Five Steps to Starting a Training Program in Your Office

Good news! Business has picked up, and you’ve hired new people. Bad news! Business has picked up, and you’ve hired new people. Why is this bad? Because you now have to train those new people. The best news of all is that, once you design an effective training program, all your team members will be on the same page. And that makes everyone more efficient and productive.

We are here to help you get started! In addition to today’s practical tips, we want to invite you to join The Travel Institute’s Director of Education Guida Botelho, CTIE in her webinar You Hired a New Person, Now What? TODAY at 1:00 pm (EST). Guida will help you design a program that fits your agency, takes advantage of readily available resources and minimizes your delivery time. All CTA, CTC, and CTIE graduates will earn two CEUs.

The term training program is scary to many owners and managers in the travel industry. It’s scary because it may not be your area of expertise and, therefore, is overwhelming. But it doesn’t have to be. The following five steps will help you get started on your way to developing a robust training program or department for your agency. 

  1. Buy-in: Maybe you have been playing around with the idea of creating a more structured training for your office, but just because YOU think it’s a good idea doesn’t mean everyone else in your team agrees. Start by asking your team for their ideas, allow them to be part of the process. Pitch to them your value proposition, why and how this training effort is going to help each person on the team, and what the benefits are.
  2. Strategy: Once you get your team on-board and agreeing with you, you quickly need to devise a strategy. A strategy is a solution to a problem. Start by identifying the needs and gaps to get a true idea of what it is you want to accomplish, and how you want to get there. Here are some questions to ask yourself. Who is the training for? Is this just for frontline consultants, or is it companywide? What type of training is needed for each audience? Is this a one-time thing, or is a cultural and growth strategy for your organization? How will you deliver the training: will it be live, online conferences, or a combination?
  3. Resources: As you start to work on your strategy and even on your pitch to your team, resources are going to become a critical component of your plan. How big do you want this to be? Meaning, are you looking to hire a training manager, or are you going to use in-house team members? Tip: Taking producing team members off the phones to deliver training is not always the most valuable decision; using them as mentors might make it more affordable. Look at your other resources, such as your consortium. Most consortia have tremendous amounts of training that you can take advantage of without much effort. The Travel Institute has turnkey programs ready for those starting new-to-the-industry to executive-leadership training. Many of your preferred vendors offer quality educational programs that you simply can include as part of each employee’s growth plan and can be used without any cost.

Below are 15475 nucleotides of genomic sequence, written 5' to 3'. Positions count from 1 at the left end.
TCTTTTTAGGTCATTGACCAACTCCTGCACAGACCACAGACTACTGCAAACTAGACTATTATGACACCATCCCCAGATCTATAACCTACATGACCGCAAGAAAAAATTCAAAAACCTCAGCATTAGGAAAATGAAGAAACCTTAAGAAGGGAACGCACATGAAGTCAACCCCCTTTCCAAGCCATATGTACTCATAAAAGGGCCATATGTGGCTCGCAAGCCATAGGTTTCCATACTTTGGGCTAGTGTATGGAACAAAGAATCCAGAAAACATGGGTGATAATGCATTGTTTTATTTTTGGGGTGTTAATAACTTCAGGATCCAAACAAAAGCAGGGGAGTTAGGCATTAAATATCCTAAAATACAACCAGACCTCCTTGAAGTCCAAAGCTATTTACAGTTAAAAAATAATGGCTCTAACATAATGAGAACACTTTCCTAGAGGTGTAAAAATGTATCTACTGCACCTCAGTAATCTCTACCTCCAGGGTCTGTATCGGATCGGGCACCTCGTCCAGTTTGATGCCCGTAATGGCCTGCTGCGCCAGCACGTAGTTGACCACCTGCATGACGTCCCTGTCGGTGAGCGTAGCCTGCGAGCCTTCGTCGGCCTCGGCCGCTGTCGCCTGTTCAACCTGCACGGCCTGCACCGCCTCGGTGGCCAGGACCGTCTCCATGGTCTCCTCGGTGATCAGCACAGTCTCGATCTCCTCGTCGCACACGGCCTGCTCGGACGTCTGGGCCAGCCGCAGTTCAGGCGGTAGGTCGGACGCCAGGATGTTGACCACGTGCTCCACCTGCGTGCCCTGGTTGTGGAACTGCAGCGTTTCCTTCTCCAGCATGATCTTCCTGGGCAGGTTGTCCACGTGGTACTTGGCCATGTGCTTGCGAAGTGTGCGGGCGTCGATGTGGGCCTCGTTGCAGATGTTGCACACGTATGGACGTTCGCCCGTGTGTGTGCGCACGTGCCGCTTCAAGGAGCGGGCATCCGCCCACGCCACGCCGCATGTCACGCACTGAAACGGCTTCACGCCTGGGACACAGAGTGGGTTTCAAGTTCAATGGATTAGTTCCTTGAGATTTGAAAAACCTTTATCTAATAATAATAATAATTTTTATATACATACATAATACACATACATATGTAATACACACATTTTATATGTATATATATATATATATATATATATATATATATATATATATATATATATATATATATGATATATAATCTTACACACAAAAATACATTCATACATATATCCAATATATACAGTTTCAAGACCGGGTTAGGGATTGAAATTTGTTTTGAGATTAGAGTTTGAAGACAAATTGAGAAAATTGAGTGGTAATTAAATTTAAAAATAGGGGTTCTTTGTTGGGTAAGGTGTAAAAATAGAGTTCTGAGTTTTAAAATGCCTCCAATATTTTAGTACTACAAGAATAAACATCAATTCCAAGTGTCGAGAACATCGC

4. Budget: Resources and budget go hand-and-hand. Understanding your resources and having a strategy will help you create a budget. Will your training be delivered live/virtually through conferences and third parties? Is this program for frontline agents or for the entire company? Compare hiring a training manager versus using internal staff versus using turnkey third-party content. Or maybe it’s all three.
  5. Policy: Having a policy around training will help you keep your new ideas and strategy going. Is training required? How many hours should each person complete a year? Is it part of their annual growth plan? Is it attached to their compensation? How will you reward and incentivize? A good rule of thumb is that, if you make training required, you should attach it to compensation and growth plans. You also must allow training to be done during work hours, or you might have to pay time-and-a-half. If you are handling independent contractors, you can’t mandate training, but you can strongly suggest it.

If you take your time to think through each of these tips, you will be well on your way to devising the right program for your organization. It’s easy to get lost in the details; try not to get too deep in them in the beginning. Like anything else, the process is fluid, and everything always can be tweaked. Don’t go at it alone; you have plenty of resources—use them.

One highly useful resource available at your fingertips is The Travel Institute’s Premium Access Library. Through Premium Access, members have unlimited access to more than 200 recorded lectures from industry experts on topics that include training and motivating staff. To make ongoing training easier, join Premium Access today.

And did you know that The Travel Institute has the leading entry-level training program—the TRIPKIT—designed to teach industry basics to those who are new to the industry? Check it out. It will save you hundreds of hours in training and will give your agents the foundation they need to become productive.

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The Travel Institute, Inc. (TTI) is an educational organization that was incorporated on November 12, 1964 as a Washington, D.C. nonprofit corporation.  TTI is organized and operated exclusively for educational purposes, developing, and providing educational programs and materials relating to domestic and international travel for the general public, educational institutions and travel professionals.